In the face of Clementine’s agonies and John’s neediness, Sydney is almost courtly. You never see him out of his suit, even in the one shot that shows him asleep face-first on his bed—on top of the covers, no less, as if being under them would concede his self-possession. He doesn’t like foul language, though not in a stuffy way. When he does curse, Hall manages to sound unnatural, like he has no practice. For Clementine’s sake but not for any resolute moral reason, Sydney laments that she is obliged to flirt with customers to keep her job and says she doesn’t need to do that with him. In a later scene, he dismisses the idea that he might want to pay her for sex, saying, “Do you think that?” When she says she isn’t sure if he wanted sex from her, he retorts, “Well, you should know before you ask a question like that.” When Clementine continues, trying to explain how it seemed to her, he interrupts her: “Don’t let it seem that way,” as if the matter of her power and conduct in the world is all a question of confident gambling technique. Even in his dealings with John, the movement from innocence to experience (a noirish theme if ever there were one) appears to be a matter of competent method and self-assured procedure: all bluffs and sure bets. Thinking better of himself, though, Sydney tells Clementine, “I understand how you could ask a question like that.” He grasps that he could be like any other man, a menace or a client, instead of the father he’s trying patiently to be. Sydney, we soon and undramatically learn, is estranged from his own son and daughter, who are around the same age as John and Clementine.
The essential point is that Sydney is a non-adaptive creature. He acts like a smooth operator, but the conditions are controlled. The suit he always wears comes to seem dignified as well as self-defensive. When, at the midpoint of the film, a truly noirish scene unfolds, Sydney loses his cool. Awoken by the phone, he rushes in the middle of the night to a hotel room where John has bloodied and handcuffed a client who refused to pay Clementine for sex. Sydney curses awkwardly and insists that John and Clementine do as he directs them. They balk and negotiate, seeming inclined to fuss and refuse. Affronted and embarrassed, Clementine wants her money. “Humble yourself!” Sydney says. He wants her to recognize that she can’t simply insist her way through the situation. The viewer later realizes that this competent man has probably shouted the same thing at himself when he considered how to unfuck his own life. He wants to be independent; he wants to depend on something. He has chosen surrogate children to nurture rather than seek rapprochement with his own. Or if he tried with his own children and it failed, he seems to have given it up and tried a simulated if self-serving alternative.
John then confesses that he and Clementine married that afternoon. They’d been seeing each other anyway, unbeknownst to Sydney. John gives Sydney the wedding on tape, a recording they made for him. Virtual attendance for a simulacrum dad.
After convincing the newlyweds to leave for an impromptu honeymoon in Niagara Falls, Sydney remains behind in Nevada to ensure there is no problem from the incident in the hotel. He promises all the money he has to help them. Jimmy turns up instead, brandishing a gun and derisively calling Sydney “Mr. Cool” when really Sydney is “just an old hood” from back east. He explains that he knows Sydney shot John’s father in the face in Atlantic City, presumably years before. The whole movie shifts around this fulcrum, long coming but unguessed. From the beginning—and now so clearly in a self-serving way, however magnanimous—Sydney sought out and helped John. He never says why. Perhaps malignant guilt or shame or an urgency to address what is past. Jimmy demands $10,000 to keep this information from John.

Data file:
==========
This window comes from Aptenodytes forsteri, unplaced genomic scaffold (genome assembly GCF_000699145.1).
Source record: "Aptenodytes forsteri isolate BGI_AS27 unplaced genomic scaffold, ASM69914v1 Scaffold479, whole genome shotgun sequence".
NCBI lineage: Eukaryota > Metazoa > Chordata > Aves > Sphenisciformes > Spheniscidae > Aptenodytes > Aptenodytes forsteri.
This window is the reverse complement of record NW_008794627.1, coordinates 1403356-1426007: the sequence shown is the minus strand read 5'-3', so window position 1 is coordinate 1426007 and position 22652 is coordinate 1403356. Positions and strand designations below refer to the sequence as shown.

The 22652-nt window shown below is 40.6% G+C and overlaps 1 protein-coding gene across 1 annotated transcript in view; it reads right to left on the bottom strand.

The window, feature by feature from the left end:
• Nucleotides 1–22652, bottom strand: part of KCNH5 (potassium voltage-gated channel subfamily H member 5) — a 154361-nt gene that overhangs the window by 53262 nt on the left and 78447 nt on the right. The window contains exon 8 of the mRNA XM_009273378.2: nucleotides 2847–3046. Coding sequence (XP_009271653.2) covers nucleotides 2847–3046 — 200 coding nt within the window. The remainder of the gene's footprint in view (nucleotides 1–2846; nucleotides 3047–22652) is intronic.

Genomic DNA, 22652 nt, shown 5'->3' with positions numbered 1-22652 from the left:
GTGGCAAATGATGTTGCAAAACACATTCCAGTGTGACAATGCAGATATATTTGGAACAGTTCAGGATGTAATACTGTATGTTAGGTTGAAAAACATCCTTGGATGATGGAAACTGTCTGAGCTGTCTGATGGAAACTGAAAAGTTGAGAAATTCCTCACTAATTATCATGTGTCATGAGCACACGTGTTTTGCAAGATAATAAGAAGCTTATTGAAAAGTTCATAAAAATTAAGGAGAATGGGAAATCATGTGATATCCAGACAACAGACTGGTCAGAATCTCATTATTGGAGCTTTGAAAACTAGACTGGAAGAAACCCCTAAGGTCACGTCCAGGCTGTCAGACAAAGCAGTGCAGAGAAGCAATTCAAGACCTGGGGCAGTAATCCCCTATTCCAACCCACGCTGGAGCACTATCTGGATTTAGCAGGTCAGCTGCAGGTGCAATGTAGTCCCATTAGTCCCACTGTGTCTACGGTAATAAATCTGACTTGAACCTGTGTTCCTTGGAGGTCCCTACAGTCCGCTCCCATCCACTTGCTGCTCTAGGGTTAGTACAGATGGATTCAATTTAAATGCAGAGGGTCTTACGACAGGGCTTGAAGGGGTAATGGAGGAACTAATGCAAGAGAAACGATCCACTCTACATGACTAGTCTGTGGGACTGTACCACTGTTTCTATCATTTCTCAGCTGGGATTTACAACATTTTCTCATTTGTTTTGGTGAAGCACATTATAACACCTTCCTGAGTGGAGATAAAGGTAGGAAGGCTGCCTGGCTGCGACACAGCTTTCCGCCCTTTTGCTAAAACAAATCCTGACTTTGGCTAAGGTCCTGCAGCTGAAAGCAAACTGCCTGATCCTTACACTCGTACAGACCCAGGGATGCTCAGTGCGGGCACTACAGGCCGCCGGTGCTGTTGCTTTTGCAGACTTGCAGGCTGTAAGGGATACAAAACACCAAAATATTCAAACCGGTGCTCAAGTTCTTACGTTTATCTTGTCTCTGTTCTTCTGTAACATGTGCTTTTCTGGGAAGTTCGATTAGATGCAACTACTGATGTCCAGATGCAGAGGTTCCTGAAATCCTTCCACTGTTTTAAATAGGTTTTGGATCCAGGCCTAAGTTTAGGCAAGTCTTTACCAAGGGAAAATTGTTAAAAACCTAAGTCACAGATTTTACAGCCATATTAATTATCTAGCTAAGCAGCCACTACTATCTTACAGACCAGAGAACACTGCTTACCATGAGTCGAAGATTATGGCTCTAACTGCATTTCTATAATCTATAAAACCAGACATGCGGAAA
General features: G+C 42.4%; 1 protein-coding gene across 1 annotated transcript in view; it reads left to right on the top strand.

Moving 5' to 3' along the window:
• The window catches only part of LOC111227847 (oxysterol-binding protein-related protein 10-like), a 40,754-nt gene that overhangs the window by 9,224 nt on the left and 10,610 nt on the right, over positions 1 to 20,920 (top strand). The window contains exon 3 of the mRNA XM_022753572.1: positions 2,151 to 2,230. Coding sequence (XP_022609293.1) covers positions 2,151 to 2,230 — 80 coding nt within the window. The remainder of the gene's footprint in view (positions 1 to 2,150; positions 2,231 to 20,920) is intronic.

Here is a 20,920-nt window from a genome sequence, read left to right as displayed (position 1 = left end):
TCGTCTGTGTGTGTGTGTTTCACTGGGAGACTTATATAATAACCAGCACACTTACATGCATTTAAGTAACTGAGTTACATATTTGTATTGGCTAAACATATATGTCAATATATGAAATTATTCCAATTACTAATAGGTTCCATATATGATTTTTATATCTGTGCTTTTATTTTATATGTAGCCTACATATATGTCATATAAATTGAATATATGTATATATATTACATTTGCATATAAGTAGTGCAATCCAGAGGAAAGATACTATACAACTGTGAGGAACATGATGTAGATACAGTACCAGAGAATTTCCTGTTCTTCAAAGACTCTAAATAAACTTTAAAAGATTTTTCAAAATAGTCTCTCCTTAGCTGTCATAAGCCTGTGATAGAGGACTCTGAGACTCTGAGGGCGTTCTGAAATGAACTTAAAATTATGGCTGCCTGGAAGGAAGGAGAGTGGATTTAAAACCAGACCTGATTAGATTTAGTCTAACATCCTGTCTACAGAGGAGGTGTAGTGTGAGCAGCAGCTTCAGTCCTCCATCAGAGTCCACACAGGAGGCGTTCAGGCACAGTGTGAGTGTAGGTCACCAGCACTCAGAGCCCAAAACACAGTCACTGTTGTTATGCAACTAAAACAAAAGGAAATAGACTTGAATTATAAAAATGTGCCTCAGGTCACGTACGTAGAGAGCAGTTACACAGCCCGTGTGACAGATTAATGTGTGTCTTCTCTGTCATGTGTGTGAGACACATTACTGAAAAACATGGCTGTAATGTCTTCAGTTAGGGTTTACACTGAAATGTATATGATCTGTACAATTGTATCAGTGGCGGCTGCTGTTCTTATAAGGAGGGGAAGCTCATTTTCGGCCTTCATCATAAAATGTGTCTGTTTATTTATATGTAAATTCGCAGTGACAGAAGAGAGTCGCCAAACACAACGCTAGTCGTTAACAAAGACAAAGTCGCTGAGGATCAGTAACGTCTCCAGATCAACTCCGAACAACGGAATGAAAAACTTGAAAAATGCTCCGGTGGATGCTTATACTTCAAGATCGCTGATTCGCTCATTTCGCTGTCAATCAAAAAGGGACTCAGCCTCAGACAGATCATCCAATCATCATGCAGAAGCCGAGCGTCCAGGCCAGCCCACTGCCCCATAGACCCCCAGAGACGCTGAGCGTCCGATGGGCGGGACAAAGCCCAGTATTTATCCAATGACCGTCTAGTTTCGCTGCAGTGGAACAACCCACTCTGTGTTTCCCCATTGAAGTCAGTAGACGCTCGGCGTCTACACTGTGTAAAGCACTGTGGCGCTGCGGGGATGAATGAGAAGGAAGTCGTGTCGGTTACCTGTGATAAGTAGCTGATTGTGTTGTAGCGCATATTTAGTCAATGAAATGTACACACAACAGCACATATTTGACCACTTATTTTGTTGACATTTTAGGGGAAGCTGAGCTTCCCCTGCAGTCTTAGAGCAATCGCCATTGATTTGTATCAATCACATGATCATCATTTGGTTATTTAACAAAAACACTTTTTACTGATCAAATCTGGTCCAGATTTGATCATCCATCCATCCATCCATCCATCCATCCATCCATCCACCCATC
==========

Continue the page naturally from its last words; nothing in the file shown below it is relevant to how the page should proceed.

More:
The conclusion of this attempted extortion is the most predictable but frightening part of the film. As if to confirm everything murderous that has been suggested about him, Sydney breaks into Jimmy’s house and waits for him in the dark. When Jimmy returns home with a woman after a night of boastful gambling, Sydney doesn’t hesitate or give any speeches. He also doesn’t shoot Jimmy once; he shoots him six times, four of these shots rapid addendums to the first and more deliberate two. The first couple probably killed Jimmy. The final four are Sydney’s furious punctuation.
This is why Hard Eight is a short story. The tale it tells serves in its entirety as a postscript to the malign and violent life Sydney must have lived before, when he shot John’s father in the face. We glimpse that life again when he murders Jimmy. After the killing, Sydney flees town. At the roadside coffee shop where he first met John, he tugs his coat sleeve down to conceal a smear of blood on his shirt cuff. I want to say this obvious bit of symbolism feels like the work of a first-time director, only it suits the look on Hall’s face so well. Sydney has not atoned or redeemed himself at all. Aiding John and Clementine—he told John “I love you like you were my own son”—and protecting that relationship by murdering another man, Sydney has done what he set out to do: “all I could for John and for myself.” He’s constructed a moral universe, a cosmos in which he is obliged to help a man and a woman he essentially manipulated into letting him help and love them. It’s tempting to think that now maybe, he could be redeemed by the long practice of caring for others. Consider the great distance he would have to go. Consider just how self-serving is his sense of justice. What a generous and awful man. But even a selfish heart is capable of great and beautiful things.
Edited by Finn Odum